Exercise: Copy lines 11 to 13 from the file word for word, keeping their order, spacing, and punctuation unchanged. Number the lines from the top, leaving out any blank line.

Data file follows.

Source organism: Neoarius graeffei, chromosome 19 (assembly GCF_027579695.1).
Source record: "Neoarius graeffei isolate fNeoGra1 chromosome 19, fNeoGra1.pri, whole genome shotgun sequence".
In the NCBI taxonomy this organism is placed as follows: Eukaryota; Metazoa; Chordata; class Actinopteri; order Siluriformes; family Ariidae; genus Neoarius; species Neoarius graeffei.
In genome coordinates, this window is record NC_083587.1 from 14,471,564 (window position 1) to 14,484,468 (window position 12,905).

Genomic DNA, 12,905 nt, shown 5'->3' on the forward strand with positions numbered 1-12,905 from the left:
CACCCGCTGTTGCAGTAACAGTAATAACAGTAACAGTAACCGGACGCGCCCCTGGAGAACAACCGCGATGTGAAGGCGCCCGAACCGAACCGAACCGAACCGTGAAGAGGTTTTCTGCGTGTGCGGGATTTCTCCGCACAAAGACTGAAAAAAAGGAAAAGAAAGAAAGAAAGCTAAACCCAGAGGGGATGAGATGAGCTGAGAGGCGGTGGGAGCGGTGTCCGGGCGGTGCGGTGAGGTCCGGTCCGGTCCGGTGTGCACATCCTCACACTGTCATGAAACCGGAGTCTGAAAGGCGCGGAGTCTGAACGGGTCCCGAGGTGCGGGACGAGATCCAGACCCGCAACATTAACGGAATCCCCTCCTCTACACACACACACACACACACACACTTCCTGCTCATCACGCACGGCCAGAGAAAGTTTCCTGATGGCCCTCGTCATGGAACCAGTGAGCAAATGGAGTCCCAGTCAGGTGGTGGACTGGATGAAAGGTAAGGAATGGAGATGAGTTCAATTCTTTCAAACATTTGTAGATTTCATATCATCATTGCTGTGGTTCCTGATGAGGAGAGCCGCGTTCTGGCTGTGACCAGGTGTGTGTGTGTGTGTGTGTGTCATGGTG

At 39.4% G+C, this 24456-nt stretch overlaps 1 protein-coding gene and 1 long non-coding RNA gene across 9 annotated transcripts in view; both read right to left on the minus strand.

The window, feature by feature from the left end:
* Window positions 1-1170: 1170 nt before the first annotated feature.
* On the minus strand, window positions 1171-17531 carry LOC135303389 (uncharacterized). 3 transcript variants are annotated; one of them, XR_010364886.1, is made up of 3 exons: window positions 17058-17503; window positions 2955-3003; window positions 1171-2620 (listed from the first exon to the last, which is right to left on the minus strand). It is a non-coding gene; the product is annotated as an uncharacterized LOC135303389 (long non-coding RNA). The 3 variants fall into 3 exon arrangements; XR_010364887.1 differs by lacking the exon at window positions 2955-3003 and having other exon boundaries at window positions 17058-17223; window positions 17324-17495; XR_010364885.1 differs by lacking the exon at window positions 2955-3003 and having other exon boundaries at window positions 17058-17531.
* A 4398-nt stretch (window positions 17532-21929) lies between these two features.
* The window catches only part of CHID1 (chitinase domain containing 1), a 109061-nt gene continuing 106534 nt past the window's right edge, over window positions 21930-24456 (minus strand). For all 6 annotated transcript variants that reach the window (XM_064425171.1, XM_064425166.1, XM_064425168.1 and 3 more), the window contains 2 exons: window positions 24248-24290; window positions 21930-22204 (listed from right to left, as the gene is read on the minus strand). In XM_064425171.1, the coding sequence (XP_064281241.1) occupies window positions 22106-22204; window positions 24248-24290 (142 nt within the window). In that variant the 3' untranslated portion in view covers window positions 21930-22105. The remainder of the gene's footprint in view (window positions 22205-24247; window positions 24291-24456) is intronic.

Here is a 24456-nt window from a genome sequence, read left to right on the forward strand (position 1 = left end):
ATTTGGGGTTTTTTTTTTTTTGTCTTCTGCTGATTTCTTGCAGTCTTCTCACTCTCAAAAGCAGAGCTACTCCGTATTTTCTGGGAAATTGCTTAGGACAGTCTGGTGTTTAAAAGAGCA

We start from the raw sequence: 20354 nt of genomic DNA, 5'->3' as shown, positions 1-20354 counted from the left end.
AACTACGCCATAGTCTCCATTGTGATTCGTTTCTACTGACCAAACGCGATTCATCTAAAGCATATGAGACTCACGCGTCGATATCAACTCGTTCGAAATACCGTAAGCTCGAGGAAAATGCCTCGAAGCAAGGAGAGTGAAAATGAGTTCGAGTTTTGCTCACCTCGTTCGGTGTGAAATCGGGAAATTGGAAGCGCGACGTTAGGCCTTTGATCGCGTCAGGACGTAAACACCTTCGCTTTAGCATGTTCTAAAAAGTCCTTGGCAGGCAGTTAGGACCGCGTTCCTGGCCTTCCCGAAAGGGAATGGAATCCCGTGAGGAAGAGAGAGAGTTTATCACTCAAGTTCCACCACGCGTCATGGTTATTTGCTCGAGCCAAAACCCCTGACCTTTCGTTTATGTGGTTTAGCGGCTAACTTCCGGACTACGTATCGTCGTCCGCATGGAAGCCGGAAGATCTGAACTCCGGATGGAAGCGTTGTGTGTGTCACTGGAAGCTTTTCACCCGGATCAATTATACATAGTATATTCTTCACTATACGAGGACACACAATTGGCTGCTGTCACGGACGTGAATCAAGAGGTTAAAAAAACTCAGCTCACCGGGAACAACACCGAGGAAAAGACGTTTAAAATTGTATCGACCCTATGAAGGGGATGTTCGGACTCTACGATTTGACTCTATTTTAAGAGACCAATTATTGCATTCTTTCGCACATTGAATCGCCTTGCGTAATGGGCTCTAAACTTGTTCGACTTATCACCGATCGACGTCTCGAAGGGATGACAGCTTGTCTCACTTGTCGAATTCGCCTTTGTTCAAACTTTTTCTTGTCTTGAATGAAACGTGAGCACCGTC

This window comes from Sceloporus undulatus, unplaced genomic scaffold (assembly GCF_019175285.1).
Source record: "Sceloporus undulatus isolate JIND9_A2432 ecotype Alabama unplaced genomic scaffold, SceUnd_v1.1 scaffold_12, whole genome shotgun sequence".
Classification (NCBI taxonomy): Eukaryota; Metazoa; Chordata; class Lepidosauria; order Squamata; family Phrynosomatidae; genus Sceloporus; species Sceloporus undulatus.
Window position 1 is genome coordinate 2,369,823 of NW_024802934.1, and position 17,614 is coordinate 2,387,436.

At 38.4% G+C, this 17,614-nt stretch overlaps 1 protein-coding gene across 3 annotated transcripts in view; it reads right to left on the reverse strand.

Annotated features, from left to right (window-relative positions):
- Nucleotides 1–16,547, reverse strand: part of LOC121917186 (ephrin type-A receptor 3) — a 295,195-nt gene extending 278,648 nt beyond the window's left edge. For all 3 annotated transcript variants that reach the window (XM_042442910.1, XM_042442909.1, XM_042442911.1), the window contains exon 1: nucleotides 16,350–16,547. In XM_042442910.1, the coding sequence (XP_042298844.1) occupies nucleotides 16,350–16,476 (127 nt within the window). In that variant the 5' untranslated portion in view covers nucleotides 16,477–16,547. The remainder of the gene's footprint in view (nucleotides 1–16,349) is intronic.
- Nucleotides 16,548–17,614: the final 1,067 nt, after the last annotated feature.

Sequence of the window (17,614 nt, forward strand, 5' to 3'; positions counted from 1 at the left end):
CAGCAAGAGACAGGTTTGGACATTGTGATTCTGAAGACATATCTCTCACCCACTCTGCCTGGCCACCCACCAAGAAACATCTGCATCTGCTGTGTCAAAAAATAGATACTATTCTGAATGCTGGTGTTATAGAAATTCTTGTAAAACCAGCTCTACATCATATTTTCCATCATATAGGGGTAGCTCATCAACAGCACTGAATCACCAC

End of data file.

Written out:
* A 4398-nt stretch (window positions 17532-21929) lies between these two features.
* The window catches only part of CHID1 (chitinase domain containing 1), a 109061-nt gene continuing 106534 nt past the window's right edge, over window positions 21930-24456 (minus strand). For all 6 annotated transcript variants that reach the window (XM_064425171.1, XM_064425166.1, XM_064425168.1 and 3 more), the window contains 2 exons: window positions 24248-24290; window positions 21930-22204 (listed from right to left, as the gene is read on the minus strand). In XM_064425171.1, the coding sequence (XP_064281241.1) occupies window positions 22106-22204; window positions 24248-24290 (142 nt within the window). In that variant the 3' untranslated portion in view covers window positions 21930-22105. The remainder of the gene's footprint in view (window positions 22205-24247; window positions 24291-24456) is intronic.

Here is a 24456-nt window from a genome sequence, read left to right on the forward strand (position 1 = left end):